In September of last year, two discoveries piqued the interest of would-be alien hunters.
First scientists announced the discovery of an Earth-sized planet in our own cosmic backyard, merely 4.2 light years away. The planet, Proxima b orbits Proxima Centauri, the star closest to our own solar system. A few days later news broke that scientists in Russia had detected a star, about the size of our sun, emitting an unusual signal from 95 light years away. While they might sound close in light years, remember that one light year is 9,460,730,472,580.8 kilometers and one mile is 1.609344 kilometers.
Some scientists reason that Proxima b orbits close enough to its star to have enough potential heat to sustain liquid water which could mean some form of life. And the signal from the Russian discovered star? Could it be a call from ET? Scientists, desperate to show that Earth is just one of thousands of planets that could support life, who believe in the theory of Darwinian evolution, reason that if life evolved on Earth by mere random chance then it must have evolved elsewhere as well, a theory they have yet to prove.
However, some scientists think it is highly unlikely that Proxima b could support life noting only a slim chance that it has an atmosphere that can hold heat and water since its star periodically erupts with potentially deadly flares of radiation that bombard it with X-ray blasts more than 400 times stronger than those which our sun pelts earth. Astronomers also believe the planet may be tidally locked to its star, meaning it’s always sunny one side and always dark on the other.
Similar feelings exist with the Russian discovered signal which was detected in only one of 39 passes using a radio telescope. Many things like satellite communication, military operations and natural phenomena could account for the signal which didn’t repeat or pulse in any way. One researcher at the University of California, Berkeley, who studies extraterrestrial intelligence (and yes, there is such a study), told the Washington Post that while there was always a possibility, nothing about it makes him think it is more than a slim chance that the signal came from ET.
Ethan R. Siegel, a theoretical astrophysicists and professor at Lewis & Clark College concluded in an op-ed at Forbes that humanity may well be alone in the universe. Evolutionary theory requires threes big steps to happen before a technologically advanced, human like civilization can develop. First a few hundred specific proteins must be present at the same time and in the same location and must combine together to form a living cell. Second, that cell must survive long enough to evolve into complex, multi-celled organisms, which then must evolve into intelligent creatures. “And even if life does occur, how fortunate do you need to be to have it survive and thrive for billions of years?” Abiogenesis may have been common, or it may be such a rare process that even if we created a 100 clones of a young Earth, or a thousand or a million, our world might be the only one where it occurred.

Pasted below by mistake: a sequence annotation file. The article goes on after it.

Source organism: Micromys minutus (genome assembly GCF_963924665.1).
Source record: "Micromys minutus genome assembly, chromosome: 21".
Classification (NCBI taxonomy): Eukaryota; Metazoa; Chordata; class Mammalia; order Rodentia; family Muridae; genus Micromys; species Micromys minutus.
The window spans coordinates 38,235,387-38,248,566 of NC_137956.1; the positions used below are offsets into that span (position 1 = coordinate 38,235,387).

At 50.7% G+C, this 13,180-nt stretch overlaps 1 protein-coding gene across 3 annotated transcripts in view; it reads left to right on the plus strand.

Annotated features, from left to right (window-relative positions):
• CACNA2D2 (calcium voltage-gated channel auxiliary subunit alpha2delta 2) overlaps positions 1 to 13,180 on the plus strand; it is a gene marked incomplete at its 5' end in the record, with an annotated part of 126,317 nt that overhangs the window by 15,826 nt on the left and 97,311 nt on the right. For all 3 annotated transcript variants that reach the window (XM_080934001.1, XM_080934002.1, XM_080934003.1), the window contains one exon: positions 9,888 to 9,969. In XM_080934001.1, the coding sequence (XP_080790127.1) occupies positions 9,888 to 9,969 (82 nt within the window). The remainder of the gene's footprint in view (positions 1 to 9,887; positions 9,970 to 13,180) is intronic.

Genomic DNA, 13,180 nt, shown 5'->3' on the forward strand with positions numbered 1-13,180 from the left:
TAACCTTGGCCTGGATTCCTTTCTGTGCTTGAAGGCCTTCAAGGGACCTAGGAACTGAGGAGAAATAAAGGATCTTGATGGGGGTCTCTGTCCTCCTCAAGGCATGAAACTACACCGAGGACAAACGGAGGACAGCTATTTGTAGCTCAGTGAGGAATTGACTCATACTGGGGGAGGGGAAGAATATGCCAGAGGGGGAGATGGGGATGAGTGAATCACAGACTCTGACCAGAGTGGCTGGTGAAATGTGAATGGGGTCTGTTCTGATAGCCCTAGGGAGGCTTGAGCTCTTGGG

Writing in the Washington Post, Harvard astronomer Howard Smith forcefully blunts Stephen Hawking’s assertion that “The human race is just a chemical scum on a moderate-sized planet.” Of course, it’s not only Dr. Hawking who says as much — denying human exceptionalism is close to universal orthodoxy among the socio-academic demographic he occupies. Carl Sagan put the same view a little more mildly when he said that “We find that we live on an insignificant planet of a humdrum star.”
Smith points out, however, that science considered objectively is much closer to the exceptionalist conclusion. In truth, humanity is something momentous in the cosmos. Weighing these assertions by Hawking and Sagan, he wrote “An objective look…at just two of the most dramatic discoveries of astronomy — big bang cosmology and planets around other stars (exoplanets) — suggests the opposite. We seem to be cosmically special, perhaps even unique — at least as far as we are likely to know for eons.
The universe, far from being a collection of random accidents, appears to be stupendously perfect and fine-tuned for life. For all intents and purposes, we could be alone in our cosmic neighborhood…. Life might be common in the very distant universe — or it might not be — and we are unlikely to know. We are probably rare — and it seems likely we will be alone for eons. “
The improbabilities of life in the universe leave only two choices according to biophysics researcher Kirk Durston. “Either earthlings won a lottery against mind-staggering odds, or there is a Creator of the Cosmos who has a purpose in mind for humanity.”
“The exquisite order displayed by our scientific understanding of the physical world calls for the divine.” MIT Physicist Vera Kistiakowsky